Stem Cell Therapy ‒ Approach for Multiple Sclerosis Treatment

AUTHORS

Masoud Soleimani 1 , 2 , Hamid Reza Aghayan 1 , 3 , Parisa Goodarzi 1 , Majid Farshdousti Hagh 4 , Abdolreza Ardeshiry Lajimi 5 , Najmaldin Saki 6 , Fereshteh Mohamadi Jahani 1 , Abbas Norouzi Javidan 1 , Babak Arjmand 7 , *

1 Brain and Spinal Cord Injury Research Center, Tehran University of Medical Sciences, Tehran, IR Iran

2 Department of Hematology, Faculty of Medical Sciences, Tarbiat Modares University, Tehran, IR Iran

3 Chronic Diseases Research Center, Endocrinology and Metabolism Population Sciences Institute, Tehran University of Medical Sciences, Tehran, IR Iran

4 Division of Laboratory Hematology and Blood Banking, Faculty of Medicine, Tabriz University of Medical Sciences, Tabriz, IR Iran

5 Young Researchers Club, Science and Research Branch, Islamic Azad University, Tehran, IR Iran

6 Research Center of Thalassemia & Hemoglobinopathy, Ahvaz Jundishapur University of Medical Sciences, Ahvaz, IR Iran

7 Metabolic Disorders Research Center, Endocrinology and Metabolism Molecular-Cellular Sciences Institute, Tehran University of Medical Sciences, Tehran, IR Iran

How to Cite: Soleimani M, Aghayan H R, Goodarzi P, Farshdousti Hagh M, Ardeshiry Lajimi A, et al. Stem Cell Therapy ‒ Approach for Multiple Sclerosis Treatment, Arch Neurosci. 2016 ; 3(1):e21564. doi: 10.5812/archneurosci.21564.

ARTICLE INFORMATION

Archives of Neuroscience: 3 (1); e21564
Published Online: January 30, 2016
Article Type: Review Article
Received: June 29, 2014
Revised: December 1, 2014
Accepted: May 6, 2015
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Abstract

Context: Multiple sclerosis (MS) is an autoimmune and inflammatory disease that affects the central nervous system (CNS). In MS, activated T-cells for self-antigens, such as myelin, attack erroneous targets in the CNS and result in axonal demyelination and neurological disability. Stem cell (SC) therapy has potential applications in treating neurological disorders.

Evidence Acquisition: The reasoning for use of SCs from different sources, as a therapeutic option in MS, arose from the expectation that they have the capacity to remyelinate and differentiate into oligodendrocyte precursor cells. Many SC types are under testing for treating MS and, the most common, are neural SC (NSC), embryonic SC (ESC), mesenchymal SC (MSC) and hematopoietic SC (HSC).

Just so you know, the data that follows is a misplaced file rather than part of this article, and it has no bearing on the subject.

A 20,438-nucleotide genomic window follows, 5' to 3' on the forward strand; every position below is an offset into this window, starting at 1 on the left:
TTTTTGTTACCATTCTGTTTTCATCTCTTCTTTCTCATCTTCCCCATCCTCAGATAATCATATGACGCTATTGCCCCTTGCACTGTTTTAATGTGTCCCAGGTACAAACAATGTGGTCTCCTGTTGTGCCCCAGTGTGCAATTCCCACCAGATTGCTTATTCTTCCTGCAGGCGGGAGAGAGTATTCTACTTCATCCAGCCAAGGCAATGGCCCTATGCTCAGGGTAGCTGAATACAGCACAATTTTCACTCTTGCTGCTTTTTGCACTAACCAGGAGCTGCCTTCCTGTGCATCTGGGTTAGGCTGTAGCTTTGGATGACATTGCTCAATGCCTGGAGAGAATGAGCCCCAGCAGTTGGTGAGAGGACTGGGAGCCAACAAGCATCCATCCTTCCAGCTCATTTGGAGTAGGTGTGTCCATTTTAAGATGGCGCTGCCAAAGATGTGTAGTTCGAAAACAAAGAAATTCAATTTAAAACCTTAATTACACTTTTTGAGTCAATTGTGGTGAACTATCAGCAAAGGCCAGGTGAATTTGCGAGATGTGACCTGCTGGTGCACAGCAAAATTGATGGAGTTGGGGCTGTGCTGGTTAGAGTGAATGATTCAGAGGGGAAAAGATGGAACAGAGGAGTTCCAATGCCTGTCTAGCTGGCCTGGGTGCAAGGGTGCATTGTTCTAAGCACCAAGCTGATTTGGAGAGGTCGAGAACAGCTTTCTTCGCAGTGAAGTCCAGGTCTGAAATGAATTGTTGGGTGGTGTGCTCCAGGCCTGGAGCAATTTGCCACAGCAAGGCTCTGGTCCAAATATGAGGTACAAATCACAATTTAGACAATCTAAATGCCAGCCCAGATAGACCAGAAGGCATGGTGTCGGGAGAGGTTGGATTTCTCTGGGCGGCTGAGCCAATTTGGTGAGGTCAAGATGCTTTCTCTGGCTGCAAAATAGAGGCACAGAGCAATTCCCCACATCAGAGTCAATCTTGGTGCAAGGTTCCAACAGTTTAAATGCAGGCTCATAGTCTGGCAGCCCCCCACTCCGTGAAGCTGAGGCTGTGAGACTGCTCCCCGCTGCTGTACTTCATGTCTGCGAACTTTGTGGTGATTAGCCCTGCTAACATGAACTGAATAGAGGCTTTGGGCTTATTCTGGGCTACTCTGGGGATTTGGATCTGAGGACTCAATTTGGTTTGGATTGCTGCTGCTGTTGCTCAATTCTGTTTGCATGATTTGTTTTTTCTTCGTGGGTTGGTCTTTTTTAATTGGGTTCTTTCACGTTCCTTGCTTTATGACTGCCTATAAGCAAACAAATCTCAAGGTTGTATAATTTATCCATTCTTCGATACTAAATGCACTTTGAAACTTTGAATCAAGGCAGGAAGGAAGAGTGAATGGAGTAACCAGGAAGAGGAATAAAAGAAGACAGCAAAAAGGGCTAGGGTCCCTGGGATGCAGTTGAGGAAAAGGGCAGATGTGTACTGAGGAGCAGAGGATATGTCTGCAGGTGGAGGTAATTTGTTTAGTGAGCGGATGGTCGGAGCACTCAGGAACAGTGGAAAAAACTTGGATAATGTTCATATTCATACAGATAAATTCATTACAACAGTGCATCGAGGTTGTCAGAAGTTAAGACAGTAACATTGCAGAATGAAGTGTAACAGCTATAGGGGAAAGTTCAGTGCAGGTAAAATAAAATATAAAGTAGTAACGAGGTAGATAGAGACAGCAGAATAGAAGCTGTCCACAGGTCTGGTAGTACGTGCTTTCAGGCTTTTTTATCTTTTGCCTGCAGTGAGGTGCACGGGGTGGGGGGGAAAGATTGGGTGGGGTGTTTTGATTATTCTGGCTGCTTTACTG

Results: The NSCs, namely adult NSCs, bone marrow-derived-NSCs and neural progenitor cells, are capable of differentiation into oligodendrocytes and induce remyelination. The MSCs influence on the rate of repair of all endogenous progenitors. The autologous HSC transplantation is an option in cases that do not respond to standard therapy and also meliorate the symptoms and limit progression of disease. The ESCs have shown neuroprotection in cases of MS, through a yet unclear immunosuppression mechanism.

Conclusions: Recently, cell transplantation has introduced a novel approach for treatment of neurological disorders, such as MS. Therefore, focusing on safety issues, while bridging from the basic SC sciences to the clinical transplantation trials, has a crucial role in cellular therapy programs. This review will discuss in detail the experimental and clinical use of these SC populations and their probably mechanisms in the treatment of multiple sclerosis.

Keywords

Cell- and Tissue-Based Therapy Stem Cells Mesenchymal Stromal Cells Multiple Sclerosis Hematopoietic Stem Cells Myelin Sheath

Copyright © 2016, Tehran University of Medical Sciences. This is an open-access article distributed under the terms of the Creative Commons Attribution-NonCommercial 4.0 International License (http://creativecommons.org/licenses/by-nc/4.0/) which permits copy and redistribute the material just in noncommercial usages, provided the original work is properly cited.